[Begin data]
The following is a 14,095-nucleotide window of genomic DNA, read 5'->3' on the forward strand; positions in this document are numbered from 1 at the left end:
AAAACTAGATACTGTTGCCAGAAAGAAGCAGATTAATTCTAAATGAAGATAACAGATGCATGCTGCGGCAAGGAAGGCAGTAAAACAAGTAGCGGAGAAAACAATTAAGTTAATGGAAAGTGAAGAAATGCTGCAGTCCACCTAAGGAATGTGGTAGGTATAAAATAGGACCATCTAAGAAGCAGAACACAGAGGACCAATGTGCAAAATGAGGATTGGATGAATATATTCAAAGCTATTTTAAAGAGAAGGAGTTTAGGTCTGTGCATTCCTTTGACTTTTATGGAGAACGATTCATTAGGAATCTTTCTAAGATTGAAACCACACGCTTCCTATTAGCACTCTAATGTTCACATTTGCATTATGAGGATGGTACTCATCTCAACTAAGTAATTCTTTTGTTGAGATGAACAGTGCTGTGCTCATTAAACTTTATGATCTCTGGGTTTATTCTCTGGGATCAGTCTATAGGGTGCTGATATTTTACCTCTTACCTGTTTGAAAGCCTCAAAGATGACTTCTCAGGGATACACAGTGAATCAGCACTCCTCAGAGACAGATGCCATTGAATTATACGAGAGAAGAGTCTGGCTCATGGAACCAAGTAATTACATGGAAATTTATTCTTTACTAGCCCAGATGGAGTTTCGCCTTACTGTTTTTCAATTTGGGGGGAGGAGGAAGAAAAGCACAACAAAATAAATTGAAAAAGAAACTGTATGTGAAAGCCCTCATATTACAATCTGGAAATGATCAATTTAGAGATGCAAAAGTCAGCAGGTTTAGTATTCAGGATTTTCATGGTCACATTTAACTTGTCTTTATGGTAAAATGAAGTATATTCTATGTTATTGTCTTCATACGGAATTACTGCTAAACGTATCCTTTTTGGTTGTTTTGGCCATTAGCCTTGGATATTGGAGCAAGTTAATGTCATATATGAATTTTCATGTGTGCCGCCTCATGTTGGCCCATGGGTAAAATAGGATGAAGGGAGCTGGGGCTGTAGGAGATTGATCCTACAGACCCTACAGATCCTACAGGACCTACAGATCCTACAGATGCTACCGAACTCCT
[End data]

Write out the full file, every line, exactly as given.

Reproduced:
The following is a 14,095-nucleotide window of genomic DNA, read 5'->3' on the forward strand; positions in this document are numbered from 1 at the left end:
AAAACTAGATACTGTTGCCAGAAAGAAGCAGATTAATTCTAAATGAAGATAACAGATGCATGCTGCGGCAAGGAAGGCAGTAAAACAAGTAGCGGAGAAAACAATTAAGTTAATGGAAAGTGAAGAAATGCTGCAGTCCACCTAAGGAATGTGGTAGGTATAAAATAGGACCATCTAAGAAGCAGAACACAGAGGACCAATGTGCAAAATGAGGATTGGATGAATATATTCAAAGCTATTTTAAAGAGAAGGAGTTTAGGTCTGTGCATTCCTTTGACTTTTATGGAGAACGATTCATTAGGAATCTTTCTAAGATTGAAACCACACGCTTCCTATTAGCACTCTAATGTTCACATTTGCATTATGAGGATGGTACTCATCTCAACTAAGTAATTCTTTTGTTGAGATGAACAGTGCTGTGCTCATTAAACTTTATGATCTCTGGGTTTATTCTCTGGGATCAGTCTATAGGGTGCTGATATTTTACCTCTTACCTGTTTGAAAGCCTCAAAGATGACTTCTCAGGGATACACAGTGAATCAGCACTCCTCAGAGACAGATGCCATTGAATTATACGAGAGAAGAGTCTGGCTCATGGAACCAAGTAATTACATGGAAATTTATTCTTTACTAGCCCAGATGGAGTTTCGCCTTACTGTTTTTCAATTTGGGGGGAGGAGGAAGAAAAGCACAACAAAATAAATTGAAAAAGAAACTGTATGTGAAAGCCCTCATATTACAATCTGGAAATGATCAATTTAGAGATGCAAAAGTCAGCAGGTTTAGTATTCAGGATTTTCATGGTCACATTTAACTTGTCTTTATGGTAAAATGAAGTATATTCTATGTTATTGTCTTCATACGGAATTACTGCTAAACGTATCCTTTTTGGTTGTTTTGGCCATTAGCCTTGGATATTGGAGCAAGTTAATGTCATATATGAATTTTCATGTGTGCCGCCTCATGTTGGCCCATGGGTAAAATAGGATGAAGGGAGCTGGGGCTGTAGGAGATTGATCCTACAGACCCTACAGATCCTACAGGACCTACAGATCCTACAGATGCTACCGAACTCCT